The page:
“Due to COVID19, we are regrettably going to have to cut summer programming, in particular to homeless youth and foster youth,” says Gerardo Salazar, director of Outdoor and Environmental Education for LAUSD.
The Los Angeles school district has robust programs that bring kids to nature. “One of the highlights of that program is an overnight sail on a tall ship to Catalina Island,” he says.
Salazar is afraid that further budget cuts might really hamper school year activities too.
He worries that his students already miss out on nature. “Even though they can go outside and view the mountains from their neighborhoods, they've never been to the mountains,” Salazar says.
Being in nature is critical for children’s well being, he says.
The budget shortfalls for nature programs have rippled through the state. In late May, the axe fell on one popular Central California program, the Rancho El Chorro Outdoor School . Started 49 years ago in San Luis Obispo, it offers day programs, week-long trips, and full-time outdoor nature summer camps. But COVID19 stopped all that.
“We were notified that due to financial challenges as a result of the pandemic, that the program would be closed and the staff was laid off,” says Celeste Royer, director of environmental education at the Rancho El Chorro outdoor school in the San Luis Obispo school district.
Kids of farm workers, Latinx children from surrounding counties, and children with special needs attended Rancho El Chorro’s nature programs. Royer says that for many of them, it was the first time they ever sat by a campfire or took a nature hike.
“I've had students ask me who they have to share a bed with because at home, they share two or three to a bed,” Royer says. “But at outdoor school, everybody gets their own bunk.”
Rancho El Chorro’s sudden demise in the midst of the pandemic is not unusual, according to new survey data published by UC Berkeley. In April, 1000 nature and outdoor education organizations responded to a survey, according to Craig Strang, Associate Director of the university’s Lawrence Hall of Science.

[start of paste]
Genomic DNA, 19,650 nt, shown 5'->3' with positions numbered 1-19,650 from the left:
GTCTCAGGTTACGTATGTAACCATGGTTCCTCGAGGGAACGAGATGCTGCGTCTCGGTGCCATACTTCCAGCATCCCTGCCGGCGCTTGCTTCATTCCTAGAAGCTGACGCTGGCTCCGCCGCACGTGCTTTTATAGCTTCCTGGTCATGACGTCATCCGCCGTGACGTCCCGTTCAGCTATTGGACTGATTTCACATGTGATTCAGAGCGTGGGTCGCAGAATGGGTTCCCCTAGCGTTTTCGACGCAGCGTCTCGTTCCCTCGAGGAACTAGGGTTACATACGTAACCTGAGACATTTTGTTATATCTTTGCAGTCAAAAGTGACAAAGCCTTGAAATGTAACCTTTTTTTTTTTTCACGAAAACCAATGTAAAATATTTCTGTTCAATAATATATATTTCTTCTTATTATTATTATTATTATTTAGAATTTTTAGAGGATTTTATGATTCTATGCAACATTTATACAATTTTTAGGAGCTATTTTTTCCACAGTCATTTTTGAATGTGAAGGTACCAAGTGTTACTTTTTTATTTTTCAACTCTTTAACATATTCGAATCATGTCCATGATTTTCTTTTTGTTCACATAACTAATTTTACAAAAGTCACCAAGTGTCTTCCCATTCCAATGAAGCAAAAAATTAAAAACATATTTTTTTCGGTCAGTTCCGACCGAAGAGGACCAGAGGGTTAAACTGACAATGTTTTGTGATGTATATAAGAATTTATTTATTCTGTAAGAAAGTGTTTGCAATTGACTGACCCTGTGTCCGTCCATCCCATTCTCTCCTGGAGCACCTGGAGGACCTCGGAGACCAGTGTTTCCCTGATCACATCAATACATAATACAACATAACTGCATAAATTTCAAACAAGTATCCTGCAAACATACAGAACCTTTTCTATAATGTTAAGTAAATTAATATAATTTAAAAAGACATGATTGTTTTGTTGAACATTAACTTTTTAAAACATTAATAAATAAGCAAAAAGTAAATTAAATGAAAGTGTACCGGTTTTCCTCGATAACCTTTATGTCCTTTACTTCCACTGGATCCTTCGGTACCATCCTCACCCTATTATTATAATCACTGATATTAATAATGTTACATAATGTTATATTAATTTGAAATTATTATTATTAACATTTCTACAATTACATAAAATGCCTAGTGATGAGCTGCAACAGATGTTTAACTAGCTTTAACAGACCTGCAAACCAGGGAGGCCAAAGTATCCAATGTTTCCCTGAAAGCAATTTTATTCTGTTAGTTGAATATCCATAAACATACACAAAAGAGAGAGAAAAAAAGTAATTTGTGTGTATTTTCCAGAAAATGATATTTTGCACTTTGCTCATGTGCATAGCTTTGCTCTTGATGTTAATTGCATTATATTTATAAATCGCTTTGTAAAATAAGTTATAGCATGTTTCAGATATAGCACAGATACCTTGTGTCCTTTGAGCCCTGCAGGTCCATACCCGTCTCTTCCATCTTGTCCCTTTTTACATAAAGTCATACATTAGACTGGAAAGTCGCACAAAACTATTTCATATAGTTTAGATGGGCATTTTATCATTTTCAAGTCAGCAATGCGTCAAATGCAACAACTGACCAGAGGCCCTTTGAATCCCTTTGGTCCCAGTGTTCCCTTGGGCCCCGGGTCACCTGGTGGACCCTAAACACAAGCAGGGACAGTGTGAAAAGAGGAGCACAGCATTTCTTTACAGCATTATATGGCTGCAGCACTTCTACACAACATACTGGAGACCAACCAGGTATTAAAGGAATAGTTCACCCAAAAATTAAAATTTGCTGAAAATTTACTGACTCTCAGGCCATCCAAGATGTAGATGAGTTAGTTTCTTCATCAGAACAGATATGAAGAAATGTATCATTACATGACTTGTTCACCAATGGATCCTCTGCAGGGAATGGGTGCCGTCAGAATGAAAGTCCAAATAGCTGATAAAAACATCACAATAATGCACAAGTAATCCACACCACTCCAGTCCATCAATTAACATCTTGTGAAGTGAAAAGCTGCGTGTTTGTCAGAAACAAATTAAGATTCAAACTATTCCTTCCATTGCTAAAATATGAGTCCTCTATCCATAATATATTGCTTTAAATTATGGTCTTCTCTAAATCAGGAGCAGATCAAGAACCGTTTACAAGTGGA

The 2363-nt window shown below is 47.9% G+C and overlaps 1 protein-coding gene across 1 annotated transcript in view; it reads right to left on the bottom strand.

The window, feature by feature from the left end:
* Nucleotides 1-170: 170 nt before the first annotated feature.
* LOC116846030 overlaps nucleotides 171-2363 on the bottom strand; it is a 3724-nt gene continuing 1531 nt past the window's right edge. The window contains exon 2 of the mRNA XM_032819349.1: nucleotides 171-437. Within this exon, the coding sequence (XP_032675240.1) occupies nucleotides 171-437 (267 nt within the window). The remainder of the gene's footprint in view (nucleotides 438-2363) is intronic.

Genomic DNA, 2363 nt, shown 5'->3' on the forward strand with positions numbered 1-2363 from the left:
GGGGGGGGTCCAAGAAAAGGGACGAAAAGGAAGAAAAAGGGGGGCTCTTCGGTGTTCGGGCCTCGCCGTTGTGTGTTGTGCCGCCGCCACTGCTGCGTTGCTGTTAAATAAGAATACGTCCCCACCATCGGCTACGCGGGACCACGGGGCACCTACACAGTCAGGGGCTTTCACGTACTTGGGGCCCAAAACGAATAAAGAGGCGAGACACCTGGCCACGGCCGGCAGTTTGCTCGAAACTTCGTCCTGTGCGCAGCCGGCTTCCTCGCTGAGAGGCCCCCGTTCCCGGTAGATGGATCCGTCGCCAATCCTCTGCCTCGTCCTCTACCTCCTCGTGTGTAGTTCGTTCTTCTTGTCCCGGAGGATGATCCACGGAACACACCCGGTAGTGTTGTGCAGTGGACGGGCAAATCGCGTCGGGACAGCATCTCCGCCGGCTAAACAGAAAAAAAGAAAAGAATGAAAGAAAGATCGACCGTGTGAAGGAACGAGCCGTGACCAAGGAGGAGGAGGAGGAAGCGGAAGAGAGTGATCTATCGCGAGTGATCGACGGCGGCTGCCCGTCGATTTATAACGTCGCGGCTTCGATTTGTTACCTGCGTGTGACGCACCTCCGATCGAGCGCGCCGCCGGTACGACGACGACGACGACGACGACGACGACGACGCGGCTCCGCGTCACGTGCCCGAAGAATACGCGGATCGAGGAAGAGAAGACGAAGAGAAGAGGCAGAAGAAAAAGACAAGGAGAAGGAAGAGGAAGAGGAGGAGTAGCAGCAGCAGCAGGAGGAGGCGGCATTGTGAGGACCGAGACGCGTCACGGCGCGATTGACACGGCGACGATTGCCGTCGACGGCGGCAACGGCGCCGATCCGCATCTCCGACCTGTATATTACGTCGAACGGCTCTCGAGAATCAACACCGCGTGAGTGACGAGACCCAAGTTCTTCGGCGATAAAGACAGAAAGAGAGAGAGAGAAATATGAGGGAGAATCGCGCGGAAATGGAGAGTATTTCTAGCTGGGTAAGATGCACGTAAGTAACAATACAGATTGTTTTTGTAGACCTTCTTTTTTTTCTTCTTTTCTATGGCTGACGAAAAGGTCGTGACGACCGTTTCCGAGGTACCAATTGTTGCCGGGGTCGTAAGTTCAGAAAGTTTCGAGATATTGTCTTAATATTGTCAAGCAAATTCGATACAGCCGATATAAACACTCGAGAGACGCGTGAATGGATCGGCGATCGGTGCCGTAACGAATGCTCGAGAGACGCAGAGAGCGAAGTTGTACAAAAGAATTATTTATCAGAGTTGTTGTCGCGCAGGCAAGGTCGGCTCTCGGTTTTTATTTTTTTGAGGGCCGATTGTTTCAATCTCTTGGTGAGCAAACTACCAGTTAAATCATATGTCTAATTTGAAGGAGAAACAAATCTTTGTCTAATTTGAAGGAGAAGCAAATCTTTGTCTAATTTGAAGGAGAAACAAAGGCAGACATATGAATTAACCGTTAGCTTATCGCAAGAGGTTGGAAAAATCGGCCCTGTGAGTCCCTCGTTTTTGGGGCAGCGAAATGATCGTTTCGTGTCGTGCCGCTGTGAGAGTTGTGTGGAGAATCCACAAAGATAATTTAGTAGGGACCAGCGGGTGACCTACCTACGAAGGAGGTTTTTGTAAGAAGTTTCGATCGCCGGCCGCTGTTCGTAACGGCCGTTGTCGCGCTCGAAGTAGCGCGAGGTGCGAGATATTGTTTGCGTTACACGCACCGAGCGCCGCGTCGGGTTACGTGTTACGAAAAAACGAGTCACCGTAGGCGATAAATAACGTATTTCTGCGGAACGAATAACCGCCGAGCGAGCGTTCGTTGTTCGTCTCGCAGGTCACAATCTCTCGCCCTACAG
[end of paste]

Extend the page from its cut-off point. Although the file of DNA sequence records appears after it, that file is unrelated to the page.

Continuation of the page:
“About 30% of all the programs in the country would be definitely unable to reopen or very unlikely to reopen if they had to stay closed until December 31st,” says Strang. “Only about 22% of all the programs would definitely be able to reopen.”
And the programs that are confident about reopening will have to make cuts too, says Strang. Likely to go are scholarships, subsidized transportation, and other financial help to families who can’t afford full price.
“It is a devastating outcome,” Strang says. Nature may become a luxury item.
However, Sarah Milligan-Toffler of Children and Nature believes there is a simple solution as educators plan the new school year: outdoor classrooms. “More and more, we're seeing that the relationship with the natural world actually matters in terms of our ability to retain information,” Toffler says.
“Right now there's a particular case for greening school grounds because you can social distance on a school ground, and you're much less likely to pass or contract the virus in an outdoor setting,” Toffler says. “You can set up outdoor learning stations with handmade shelters that can be simple things put up with a tarp to protect kids and teachers from the sun.”
Toffler offers another suggestion to school districts: Hire some of the laid-off nature educators. They have expertise in how kids learn in the outdoors, and they can help classroom teachers transition to outdoor learning.
Going back to school outside would be a win-win, Toffler says.
Deepa Fernandes is a reporting fellow at Pacific Oaks College, which is funded in part by First 5 LA.